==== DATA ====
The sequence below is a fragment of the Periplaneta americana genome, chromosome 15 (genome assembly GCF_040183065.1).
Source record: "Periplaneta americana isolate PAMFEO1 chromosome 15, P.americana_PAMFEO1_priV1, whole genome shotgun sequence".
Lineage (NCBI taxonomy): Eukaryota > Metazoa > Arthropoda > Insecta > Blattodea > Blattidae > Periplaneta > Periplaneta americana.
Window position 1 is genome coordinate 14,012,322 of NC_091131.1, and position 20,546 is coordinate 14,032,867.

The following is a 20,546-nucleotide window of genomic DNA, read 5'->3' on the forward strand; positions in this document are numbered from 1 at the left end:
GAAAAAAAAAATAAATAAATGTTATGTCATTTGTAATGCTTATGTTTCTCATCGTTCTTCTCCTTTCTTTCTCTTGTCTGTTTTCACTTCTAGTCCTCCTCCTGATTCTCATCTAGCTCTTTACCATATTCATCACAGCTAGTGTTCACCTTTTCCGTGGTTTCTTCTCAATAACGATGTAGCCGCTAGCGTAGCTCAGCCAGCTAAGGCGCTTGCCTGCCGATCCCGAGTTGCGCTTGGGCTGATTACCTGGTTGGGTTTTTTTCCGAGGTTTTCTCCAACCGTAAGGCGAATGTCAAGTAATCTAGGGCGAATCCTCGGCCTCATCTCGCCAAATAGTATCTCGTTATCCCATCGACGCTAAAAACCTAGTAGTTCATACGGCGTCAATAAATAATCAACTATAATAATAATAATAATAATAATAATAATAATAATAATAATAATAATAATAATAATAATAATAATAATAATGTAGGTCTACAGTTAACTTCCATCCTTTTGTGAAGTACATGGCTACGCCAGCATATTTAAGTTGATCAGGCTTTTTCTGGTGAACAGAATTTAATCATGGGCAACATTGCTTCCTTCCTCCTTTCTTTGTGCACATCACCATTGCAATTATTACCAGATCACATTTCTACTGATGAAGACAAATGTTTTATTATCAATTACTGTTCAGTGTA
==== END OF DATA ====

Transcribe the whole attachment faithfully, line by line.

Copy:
The sequence below is a fragment of the Periplaneta americana genome, chromosome 15 (genome assembly GCF_040183065.1).
Source record: "Periplaneta americana isolate PAMFEO1 chromosome 15, P.americana_PAMFEO1_priV1, whole genome shotgun sequence".
Lineage (NCBI taxonomy): Eukaryota > Metazoa > Arthropoda > Insecta > Blattodea > Blattidae > Periplaneta > Periplaneta americana.
Window position 1 is genome coordinate 14,012,322 of NC_091131.1, and position 20,546 is coordinate 14,032,867.

The following is a 20,546-nucleotide window of genomic DNA, read 5'->3' on the forward strand; positions in this document are numbered from 1 at the left end:
GAAAAAAAAAATAAATAAATGTTATGTCATTTGTAATGCTTATGTTTCTCATCGTTCTTCTCCTTTCTTTCTCTTGTCTGTTTTCACTTCTAGTCCTCCTCCTGATTCTCATCTAGCTCTTTACCATATTCATCACAGCTAGTGTTCACCTTTTCCGTGGTTTCTTCTCAATAACGATGTAGCCGCTAGCGTAGCTCAGCCAGCTAAGGCGCTTGCCTGCCGATCCCGAGTTGCGCTTGGGCTGATTACCTGGTTGGGTTTTTTTCCGAGGTTTTCTCCAACCGTAAGGCGAATGTCAAGTAATCTAGGGCGAATCCTCGGCCTCATCTCGCCAAATAGTATCTCGTTATCCCATCGACGCTAAAAACCTAGTAGTTCATACGGCGTCAATAAATAATCAACTATAATAATAATAATAATAATAATAATAATAATAATAATAATAATAATAATAATAATAATAATAATAATAATGTAGGTCTACAGTTAACTTCCATCCTTTTGTGAAGTACATGGCTACGCCAGCATATTTAAGTTGATCAGGCTTTTTCTGGTGAACAGAATTTAATCATGGGCAACATTGCTTCCTTCCTCCTTTCTTTGTGCACATCACCATTGCAATTATTACCAGATCACATTTCTACTGATGAAGACAAATGTTTTATTATCAATTACTGTTCAGTGTA